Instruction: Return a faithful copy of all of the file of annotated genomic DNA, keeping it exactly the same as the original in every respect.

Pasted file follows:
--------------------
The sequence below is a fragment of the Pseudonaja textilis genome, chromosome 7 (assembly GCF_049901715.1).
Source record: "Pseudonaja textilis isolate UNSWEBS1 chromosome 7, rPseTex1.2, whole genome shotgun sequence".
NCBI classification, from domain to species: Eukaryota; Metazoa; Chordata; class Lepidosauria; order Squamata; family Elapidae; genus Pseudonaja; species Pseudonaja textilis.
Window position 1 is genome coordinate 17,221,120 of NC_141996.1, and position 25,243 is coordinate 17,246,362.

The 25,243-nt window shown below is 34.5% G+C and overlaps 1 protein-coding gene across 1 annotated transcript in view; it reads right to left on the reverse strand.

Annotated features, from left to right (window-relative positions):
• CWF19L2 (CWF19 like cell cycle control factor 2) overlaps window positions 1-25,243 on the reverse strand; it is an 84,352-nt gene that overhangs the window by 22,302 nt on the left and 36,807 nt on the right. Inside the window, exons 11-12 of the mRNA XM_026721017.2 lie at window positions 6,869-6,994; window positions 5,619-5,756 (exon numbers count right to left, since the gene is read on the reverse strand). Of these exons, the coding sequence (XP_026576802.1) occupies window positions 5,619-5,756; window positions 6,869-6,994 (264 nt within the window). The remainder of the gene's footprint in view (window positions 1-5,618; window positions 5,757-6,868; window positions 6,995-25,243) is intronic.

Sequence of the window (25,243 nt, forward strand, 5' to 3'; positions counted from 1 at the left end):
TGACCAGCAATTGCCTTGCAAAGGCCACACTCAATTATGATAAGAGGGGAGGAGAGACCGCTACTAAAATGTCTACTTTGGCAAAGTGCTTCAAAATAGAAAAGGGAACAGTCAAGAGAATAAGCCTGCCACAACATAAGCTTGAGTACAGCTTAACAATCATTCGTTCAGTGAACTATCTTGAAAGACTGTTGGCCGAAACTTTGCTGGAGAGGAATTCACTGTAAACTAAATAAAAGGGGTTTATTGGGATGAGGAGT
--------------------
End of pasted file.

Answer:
The sequence below is a fragment of the Pseudonaja textilis genome, chromosome 7 (assembly GCF_049901715.1).
Source record: "Pseudonaja textilis isolate UNSWEBS1 chromosome 7, rPseTex1.2, whole genome shotgun sequence".
NCBI classification, from domain to species: Eukaryota; Metazoa; Chordata; class Lepidosauria; order Squamata; family Elapidae; genus Pseudonaja; species Pseudonaja textilis.
Window position 1 is genome coordinate 17,221,120 of NC_141996.1, and position 25,243 is coordinate 17,246,362.

The 25,243-nt window shown below is 34.5% G+C and overlaps 1 protein-coding gene across 1 annotated transcript in view; it reads right to left on the reverse strand.

Annotated features, from left to right (window-relative positions):
• CWF19L2 (CWF19 like cell cycle control factor 2) overlaps window positions 1-25,243 on the reverse strand; it is an 84,352-nt gene that overhangs the window by 22,302 nt on the left and 36,807 nt on the right. Inside the window, exons 11-12 of the mRNA XM_026721017.2 lie at window positions 6,869-6,994; window positions 5,619-5,756 (exon numbers count right to left, since the gene is read on the reverse strand). Of these exons, the coding sequence (XP_026576802.1) occupies window positions 5,619-5,756; window positions 6,869-6,994 (264 nt within the window). The remainder of the gene's footprint in view (window positions 1-5,618; window positions 5,757-6,868; window positions 6,995-25,243) is intronic.

Sequence of the window (25,243 nt, forward strand, 5' to 3'; positions counted from 1 at the left end):
TGACCAGCAATTGCCTTGCAAAGGCCACACTCAATTATGATAAGAGGGGAGGAGAGACCGCTACTAAAATGTCTACTTTGGCAAAGTGCTTCAAAATAGAAAAGGGAACAGTCAAGAGAATAAGCCTGCCACAACATAAGCTTGAGTACAGCTTAACAATCATTCGTTCAGTGAACTATCTTGAAAGACTGTTGGCCGAAACTTTGCTGGAGAGGAATTCACTGTAAACTAAATAAAAGGGGTTTATTGGGATGAGGAGT